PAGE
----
Transparency, openness and accountability are important features of a healthy society. We call for openness, and transparency in relation to cyber-crime policy making process by governments, regional, and international organisations. So far, we have not witnessed openness, and transparency in the drafting of the Council of Europe Cyber-Crime Convention, and in relation to G8 initiatives to fight cyber-crimes.
International forums that discuss policy issues related to cyber-crimes do not include the representatives of NGOs and public interests groups. It is important to consult all interested parties, and such organisations should be included within the policy making process.
Need for accountability
in the Global Interception of Communications
Secret surveillance, and interception of all forms of communications including Internet communications cannot be acceptable in democratic societies. By welcoming the decision of the European Parliament to set up a temporary committee to verify the existence of the communications interception system known as ECHELON to assess the compatibility of such a system with Community law, we call for accountability in the global interception of communications. Privacy is not an absolute right, and no one is against the idea of lawful interception of communications. However, we are particularly concerned about the lack of democratic oversight on data being intercepted, stored and processed with systems like ECHELON.
protection, and Security on the Internet should be encouraged
We call on the member countries of the United Nations to encourage privacy of communications, data protection, and security on the Internet. In developing encryption policies, governments and international organisations should avoid the inclusion of provisions for government access to encryption keys ("GAK") as such provisions could seriously undermine the security of computers and computer data, e-commerce and the integrity of service providers, as well as causing huge potential costs in global key revocation and change. It could also infringe important human rights.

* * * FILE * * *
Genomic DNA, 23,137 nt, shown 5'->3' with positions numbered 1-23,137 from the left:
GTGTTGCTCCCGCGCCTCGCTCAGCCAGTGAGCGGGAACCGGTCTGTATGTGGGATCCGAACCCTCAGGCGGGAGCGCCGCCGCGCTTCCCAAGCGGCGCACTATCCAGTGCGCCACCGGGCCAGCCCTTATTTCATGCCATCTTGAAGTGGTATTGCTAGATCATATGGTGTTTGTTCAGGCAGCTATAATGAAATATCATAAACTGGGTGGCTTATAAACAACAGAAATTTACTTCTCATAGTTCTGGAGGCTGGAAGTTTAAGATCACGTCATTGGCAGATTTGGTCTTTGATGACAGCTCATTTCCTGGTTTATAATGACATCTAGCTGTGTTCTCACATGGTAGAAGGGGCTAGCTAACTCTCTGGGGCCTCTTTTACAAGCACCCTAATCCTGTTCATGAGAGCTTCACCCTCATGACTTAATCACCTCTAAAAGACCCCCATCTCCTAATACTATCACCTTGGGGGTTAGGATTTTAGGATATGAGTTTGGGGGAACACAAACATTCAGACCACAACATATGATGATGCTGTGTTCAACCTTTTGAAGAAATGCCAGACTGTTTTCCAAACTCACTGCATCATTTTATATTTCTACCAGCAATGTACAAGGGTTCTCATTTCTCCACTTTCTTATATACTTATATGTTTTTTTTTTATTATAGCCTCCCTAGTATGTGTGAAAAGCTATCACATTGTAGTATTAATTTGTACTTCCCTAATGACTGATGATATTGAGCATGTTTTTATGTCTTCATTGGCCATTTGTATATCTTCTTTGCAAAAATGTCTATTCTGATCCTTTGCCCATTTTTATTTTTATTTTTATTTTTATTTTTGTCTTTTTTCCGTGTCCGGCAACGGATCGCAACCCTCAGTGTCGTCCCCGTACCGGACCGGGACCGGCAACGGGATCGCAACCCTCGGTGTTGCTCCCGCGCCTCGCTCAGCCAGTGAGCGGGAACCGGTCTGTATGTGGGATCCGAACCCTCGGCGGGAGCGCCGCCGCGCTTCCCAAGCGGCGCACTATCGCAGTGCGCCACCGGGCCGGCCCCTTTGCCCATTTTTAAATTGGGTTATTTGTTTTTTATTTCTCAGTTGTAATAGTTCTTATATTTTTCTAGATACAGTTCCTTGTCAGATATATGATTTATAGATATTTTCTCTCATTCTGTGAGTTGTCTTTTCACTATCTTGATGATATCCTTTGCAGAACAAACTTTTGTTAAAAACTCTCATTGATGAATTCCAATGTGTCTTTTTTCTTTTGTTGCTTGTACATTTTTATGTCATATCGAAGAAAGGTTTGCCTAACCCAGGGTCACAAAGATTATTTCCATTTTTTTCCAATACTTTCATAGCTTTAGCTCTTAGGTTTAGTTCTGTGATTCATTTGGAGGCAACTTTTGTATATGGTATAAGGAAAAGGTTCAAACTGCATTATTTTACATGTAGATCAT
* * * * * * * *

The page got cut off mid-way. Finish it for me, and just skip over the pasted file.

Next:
Resist censorship of the
New media historically face suspicion and are liable to excessive regulation as it sparks fears as to the potential detrimental effects it may have on society. Throughout history, governments have overreacted to all forms of communications technologies including the printing press, the telegraph, telephone, post, cinema, radio, television, satellite, and video. Now, the Internet is receiving the same kind of treatment with various attempts to censor its content. However, as the European Court of Human Rights stated "... freedom of expression constitutes one of the essential foundations of a democratic society, one of the basic conditions for its progress," and censorship should be resisted at all costs.
Governments should recognise the value of the global communications networks both at an economic and cultural level and for the benefit of individual freedom and collective democracy. They should co-operate to respect fundamental human rights such as freedom of expression and privacy and should encourage rather than limit the peoplesí usage of the Internet through excessive regulation.
Written by Mr. Yaman Akdeniz,
Director of Cyber-Rights & Cyber-Liberties (UK),
URL: http://www.cyber-rights.org and http://www.cyber-rights.net
Phone: 0498 865116
Fax: 07092 199011
Postal Address: Centre for Criminal Justice Studies, Faculty of Law, University of Leeds, Leeds LS2 9JT.